Infestation in Federal Building. Management Apathetic

Question to Ask the Workplace Doctors about an unhealthy workplace:

I work in a warehouse that sells groceries and it has been infested with rats for months. There are visible droppings all over and the smell is horrible. Management was warned before it ever became this bad, back when precautions could still be taken. They have ignored all warnings and aren’t making any significant efforts to fix the problem, or clean up problem areas. Mice have even been seen on sales floor. There are a few traps out, but not helping.
Those of us who work in the warehouse are constantly sick, and we are starting to think it’s because of working in these conditions. What steps can we take as federal employees to take care of this? We don’t want to be sick, nor do we want to work in contaminated conditions, and we definitely don’t want our customers to buy these products. What can we do?

Signed—What Should We Do?

Dear What Can We Do?

You are right to be concerned and frustrated. We are communication advisors, not OSHA. But there is help for submitting complaints and I’ve copied those below. Before going it alone, please realize that the word WE matters. You say: “We don’t want to be sick, nor do we want to work in contaminated conditions, and we definitely don’t want our customers to buy these products. What can we do?”

Enlist coworkers who are included in WE. Prepare a straight forward description such as you have sent us and get their signatures. You mention that management of your facility has been warned but has not corrected the infestation. You will have to decide if management was firmly informed and if so, if it deserves a second chance before you seek outside help. If you were in charge of the building, how would you want employees to register a complaint? Follow your best judgement. For example, you might show them the petition and enlist their help. Or you might bring this matter to the union, if you have one.

You don’t have to make a federal case out this, but photos and eye-witness statements will help get action. I’ve submitted your question to one of our alumni who has a business of OSHA consulting companies. If he has time to add his comments to these I’m sending, I will forward them.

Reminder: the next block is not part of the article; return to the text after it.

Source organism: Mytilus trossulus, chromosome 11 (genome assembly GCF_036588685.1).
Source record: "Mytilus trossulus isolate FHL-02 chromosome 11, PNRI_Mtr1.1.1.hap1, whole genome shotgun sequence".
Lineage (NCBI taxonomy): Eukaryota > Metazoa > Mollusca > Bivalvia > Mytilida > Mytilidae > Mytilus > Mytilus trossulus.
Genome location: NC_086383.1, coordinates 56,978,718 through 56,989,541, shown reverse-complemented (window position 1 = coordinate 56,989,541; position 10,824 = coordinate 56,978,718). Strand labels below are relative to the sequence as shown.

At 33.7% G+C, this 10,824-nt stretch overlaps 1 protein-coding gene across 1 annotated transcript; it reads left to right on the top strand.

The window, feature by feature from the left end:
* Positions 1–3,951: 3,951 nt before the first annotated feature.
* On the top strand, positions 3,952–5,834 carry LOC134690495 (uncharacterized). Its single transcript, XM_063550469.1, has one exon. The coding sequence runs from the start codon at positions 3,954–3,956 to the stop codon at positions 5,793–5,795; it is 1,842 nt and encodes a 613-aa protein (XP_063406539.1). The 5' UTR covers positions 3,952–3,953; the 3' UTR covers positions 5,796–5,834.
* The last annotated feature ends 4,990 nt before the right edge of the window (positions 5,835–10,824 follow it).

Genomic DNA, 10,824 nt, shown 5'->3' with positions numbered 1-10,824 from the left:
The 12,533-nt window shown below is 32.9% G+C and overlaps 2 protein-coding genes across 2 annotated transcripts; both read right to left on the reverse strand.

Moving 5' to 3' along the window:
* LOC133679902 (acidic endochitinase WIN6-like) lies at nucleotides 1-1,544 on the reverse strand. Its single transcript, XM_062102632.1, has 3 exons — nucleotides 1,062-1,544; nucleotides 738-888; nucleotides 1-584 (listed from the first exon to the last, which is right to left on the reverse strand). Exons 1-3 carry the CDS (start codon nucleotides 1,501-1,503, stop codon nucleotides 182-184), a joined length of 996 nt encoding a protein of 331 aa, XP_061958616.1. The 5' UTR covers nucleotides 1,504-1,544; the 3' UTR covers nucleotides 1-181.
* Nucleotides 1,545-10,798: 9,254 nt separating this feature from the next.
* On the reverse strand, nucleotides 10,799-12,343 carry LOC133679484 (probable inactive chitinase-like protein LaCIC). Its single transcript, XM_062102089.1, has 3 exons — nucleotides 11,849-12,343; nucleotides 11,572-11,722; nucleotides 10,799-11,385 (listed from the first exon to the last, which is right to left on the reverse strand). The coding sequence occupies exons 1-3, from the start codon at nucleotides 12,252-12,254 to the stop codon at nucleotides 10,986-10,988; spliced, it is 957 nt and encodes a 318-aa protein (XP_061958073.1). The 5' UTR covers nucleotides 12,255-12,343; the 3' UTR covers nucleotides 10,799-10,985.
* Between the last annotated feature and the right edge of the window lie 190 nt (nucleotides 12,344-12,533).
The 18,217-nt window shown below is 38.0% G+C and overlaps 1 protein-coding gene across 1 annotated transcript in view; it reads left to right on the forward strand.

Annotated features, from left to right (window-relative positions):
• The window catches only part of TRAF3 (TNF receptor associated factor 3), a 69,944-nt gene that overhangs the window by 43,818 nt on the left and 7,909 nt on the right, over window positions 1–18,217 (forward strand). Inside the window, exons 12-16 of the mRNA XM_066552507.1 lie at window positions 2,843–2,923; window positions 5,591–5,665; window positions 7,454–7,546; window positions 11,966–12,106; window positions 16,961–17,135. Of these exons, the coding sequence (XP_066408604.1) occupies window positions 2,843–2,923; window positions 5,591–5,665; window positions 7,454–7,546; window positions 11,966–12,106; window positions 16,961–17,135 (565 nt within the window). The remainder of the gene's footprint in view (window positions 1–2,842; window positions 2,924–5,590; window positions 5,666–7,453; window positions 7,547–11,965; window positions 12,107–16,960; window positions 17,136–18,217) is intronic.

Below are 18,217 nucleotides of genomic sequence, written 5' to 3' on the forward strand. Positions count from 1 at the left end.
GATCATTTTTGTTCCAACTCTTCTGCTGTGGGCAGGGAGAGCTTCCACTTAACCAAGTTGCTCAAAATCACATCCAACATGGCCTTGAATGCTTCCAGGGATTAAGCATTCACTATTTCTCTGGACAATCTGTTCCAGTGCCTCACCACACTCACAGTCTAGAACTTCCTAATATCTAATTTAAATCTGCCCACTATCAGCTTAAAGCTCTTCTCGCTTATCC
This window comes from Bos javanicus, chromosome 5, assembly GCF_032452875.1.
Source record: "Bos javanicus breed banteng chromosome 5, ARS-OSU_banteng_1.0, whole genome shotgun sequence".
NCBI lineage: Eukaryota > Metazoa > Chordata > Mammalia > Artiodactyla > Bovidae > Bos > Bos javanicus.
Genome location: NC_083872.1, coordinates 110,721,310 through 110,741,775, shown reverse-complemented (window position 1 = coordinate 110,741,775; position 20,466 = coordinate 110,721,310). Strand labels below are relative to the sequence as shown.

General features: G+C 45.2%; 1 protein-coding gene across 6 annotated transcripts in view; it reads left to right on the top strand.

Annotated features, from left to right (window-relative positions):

For now, confer with those in your WE group and take action. Working together with hands, head and heart takes and makes big WEGOS, and together you can make things happen.

Now read the advice below:

How to File a Safety and Health Complaint

The Occupational Safety and Health Act of 1970 gives employees and their representatives the right to file a complaint and request an OSHA inspection of their workplace if they believe there is a serious hazard or their employer is not following OSHA standards. Workers do not have to know whether a specific OSHA standard has been violated in order to file a complaint. The complaint should be filed as soon as possible after noticing the hazard or lack of compliance because OSHA citations may only be issued for violations that currently exist or existed in the past 6 months.

Online – Go to the Online Complaint Form

Written complaints that are signed by workers or their representative and submitted to an OSHA Area or Regional office are more likely to result in onsite OSHA inspections. Complaints received on line from workers in OSHA-approved state plan states will be forwarded to the appropriate state plan for response.

There’s also instructions for submitting a complaint by FAX or phone.

FOLLOW UP As promised, I am forwarding advice from one, Robert Byers, who advises regarding OSHA:

Great to hear from you:
I see multiple problems with this scenario from a legal standpoint, not to mention the public relations nightmare it presents.
My advice – legally – is that these employees have protection under the law to call OSHA and report their employer for violations of several standards.
Section 5 (a) (1) of OSHA law states the employer must provide a safe workplace to the employer, free from any recognized hazards that could cause serious physical harm to the employee. It appears that this is both recognized and is causing harm to the employees. The condition known as “sick building syndrome” has resulted from less reported hazards than these.
OSHA standard 1910.22 (a) states that all places of employment shall be kept clean and orderly and in sanitary condition. Again apparently in violation. and that is just the OSHA angle. I have less knowledge on the USDA side but can not imagine the facility would pass that audit either.
Call the local OSHA office to investigate. The call can kept be anonymous from the employer.
Hope that helps,
Bob Byers
Customized Training & Development LLC
OSHA Safety Training and Consultation


William Gorden